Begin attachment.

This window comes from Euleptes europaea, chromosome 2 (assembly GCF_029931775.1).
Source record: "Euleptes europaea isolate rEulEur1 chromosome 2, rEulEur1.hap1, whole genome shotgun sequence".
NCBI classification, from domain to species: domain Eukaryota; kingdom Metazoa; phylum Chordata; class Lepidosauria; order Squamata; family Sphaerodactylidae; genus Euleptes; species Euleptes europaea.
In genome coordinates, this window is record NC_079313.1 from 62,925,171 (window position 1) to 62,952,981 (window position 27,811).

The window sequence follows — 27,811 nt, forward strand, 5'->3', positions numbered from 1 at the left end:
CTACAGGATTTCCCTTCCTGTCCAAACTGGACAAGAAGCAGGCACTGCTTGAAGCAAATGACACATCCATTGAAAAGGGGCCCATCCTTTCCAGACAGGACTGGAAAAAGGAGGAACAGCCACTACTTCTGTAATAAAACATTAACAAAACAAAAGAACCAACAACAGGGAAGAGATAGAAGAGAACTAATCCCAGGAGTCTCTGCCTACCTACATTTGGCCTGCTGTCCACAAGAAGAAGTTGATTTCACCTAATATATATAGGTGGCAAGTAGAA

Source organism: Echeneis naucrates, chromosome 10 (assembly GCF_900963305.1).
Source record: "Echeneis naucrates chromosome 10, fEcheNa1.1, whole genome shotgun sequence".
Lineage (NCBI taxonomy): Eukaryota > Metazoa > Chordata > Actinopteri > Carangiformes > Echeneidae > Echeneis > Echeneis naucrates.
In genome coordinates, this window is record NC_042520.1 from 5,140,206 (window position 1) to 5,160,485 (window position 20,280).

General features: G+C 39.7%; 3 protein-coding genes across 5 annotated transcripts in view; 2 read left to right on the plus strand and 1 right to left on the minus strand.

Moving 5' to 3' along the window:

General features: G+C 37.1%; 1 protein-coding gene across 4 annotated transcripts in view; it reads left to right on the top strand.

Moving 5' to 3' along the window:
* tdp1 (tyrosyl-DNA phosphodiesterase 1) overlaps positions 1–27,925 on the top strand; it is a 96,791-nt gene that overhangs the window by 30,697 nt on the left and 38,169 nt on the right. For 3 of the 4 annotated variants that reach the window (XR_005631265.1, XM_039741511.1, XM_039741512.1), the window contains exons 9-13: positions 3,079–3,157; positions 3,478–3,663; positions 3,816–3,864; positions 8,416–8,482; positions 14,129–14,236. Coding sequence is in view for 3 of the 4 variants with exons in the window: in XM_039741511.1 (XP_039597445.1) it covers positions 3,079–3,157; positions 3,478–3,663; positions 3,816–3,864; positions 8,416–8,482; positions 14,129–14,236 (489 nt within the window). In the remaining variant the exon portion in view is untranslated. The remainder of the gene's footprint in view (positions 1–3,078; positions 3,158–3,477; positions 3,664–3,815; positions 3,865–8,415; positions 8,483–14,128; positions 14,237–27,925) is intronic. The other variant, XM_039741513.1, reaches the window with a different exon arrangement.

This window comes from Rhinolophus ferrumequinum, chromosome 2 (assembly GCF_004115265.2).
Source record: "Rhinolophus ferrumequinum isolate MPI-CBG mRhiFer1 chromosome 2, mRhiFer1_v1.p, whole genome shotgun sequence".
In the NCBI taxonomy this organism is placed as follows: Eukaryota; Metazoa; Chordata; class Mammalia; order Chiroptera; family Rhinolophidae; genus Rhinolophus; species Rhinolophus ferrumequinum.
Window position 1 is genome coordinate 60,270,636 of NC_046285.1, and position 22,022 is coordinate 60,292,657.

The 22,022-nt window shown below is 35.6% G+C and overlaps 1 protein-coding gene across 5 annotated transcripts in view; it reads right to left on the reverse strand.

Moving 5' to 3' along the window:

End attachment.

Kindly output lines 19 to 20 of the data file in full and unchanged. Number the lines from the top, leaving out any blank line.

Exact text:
Window position 1 is genome coordinate 60,270,636 of NC_046285.1, and position 22,022 is coordinate 60,292,657.

The 22,022-nt window shown below is 35.6% G+C and overlaps 1 protein-coding gene across 5 annotated transcripts in view; it reads right to left on the reverse strand.